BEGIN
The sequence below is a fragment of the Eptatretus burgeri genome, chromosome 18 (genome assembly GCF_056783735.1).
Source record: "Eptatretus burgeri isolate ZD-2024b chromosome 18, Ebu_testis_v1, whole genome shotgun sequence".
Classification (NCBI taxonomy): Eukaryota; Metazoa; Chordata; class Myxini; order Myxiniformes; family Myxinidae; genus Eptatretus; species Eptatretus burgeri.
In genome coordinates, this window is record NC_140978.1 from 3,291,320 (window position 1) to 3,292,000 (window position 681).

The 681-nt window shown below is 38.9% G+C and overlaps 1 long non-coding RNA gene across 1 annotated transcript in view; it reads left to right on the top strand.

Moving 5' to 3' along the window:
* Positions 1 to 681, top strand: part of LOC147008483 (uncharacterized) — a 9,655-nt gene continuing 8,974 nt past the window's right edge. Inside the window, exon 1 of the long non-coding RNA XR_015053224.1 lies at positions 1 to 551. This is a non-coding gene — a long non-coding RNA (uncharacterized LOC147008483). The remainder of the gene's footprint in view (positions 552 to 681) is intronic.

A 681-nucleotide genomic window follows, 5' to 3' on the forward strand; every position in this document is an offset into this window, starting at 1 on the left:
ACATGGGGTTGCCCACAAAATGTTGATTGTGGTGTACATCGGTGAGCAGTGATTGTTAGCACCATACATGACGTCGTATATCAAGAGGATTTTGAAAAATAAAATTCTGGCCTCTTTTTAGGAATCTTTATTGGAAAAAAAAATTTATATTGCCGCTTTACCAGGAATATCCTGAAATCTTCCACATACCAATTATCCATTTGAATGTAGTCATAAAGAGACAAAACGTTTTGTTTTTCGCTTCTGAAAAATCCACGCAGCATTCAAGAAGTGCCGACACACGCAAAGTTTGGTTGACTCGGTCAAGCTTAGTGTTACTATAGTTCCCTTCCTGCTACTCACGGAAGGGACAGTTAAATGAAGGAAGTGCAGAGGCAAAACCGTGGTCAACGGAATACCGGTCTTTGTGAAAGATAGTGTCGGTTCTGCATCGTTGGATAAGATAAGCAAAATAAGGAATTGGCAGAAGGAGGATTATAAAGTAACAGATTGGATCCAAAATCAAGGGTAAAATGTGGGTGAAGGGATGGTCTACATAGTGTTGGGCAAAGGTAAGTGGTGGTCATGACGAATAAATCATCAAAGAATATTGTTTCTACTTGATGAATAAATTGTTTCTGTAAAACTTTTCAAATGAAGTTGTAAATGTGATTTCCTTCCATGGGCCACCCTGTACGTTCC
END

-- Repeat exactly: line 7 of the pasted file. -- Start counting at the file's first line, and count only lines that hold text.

* Positions 1 to 681, top strand: part of LOC147008483 (uncharacterized) — a 9,655-nt gene continuing 8,974 nt past the window's right edge. Inside the window, exon 1 of the long non-coding RNA XR_015053224.1 lies at positions 1 to 551. This is a non-coding gene — a long non-coding RNA (uncharacterized LOC147008483). The remainder of the gene's footprint in view (positions 552 to 681) is intronic.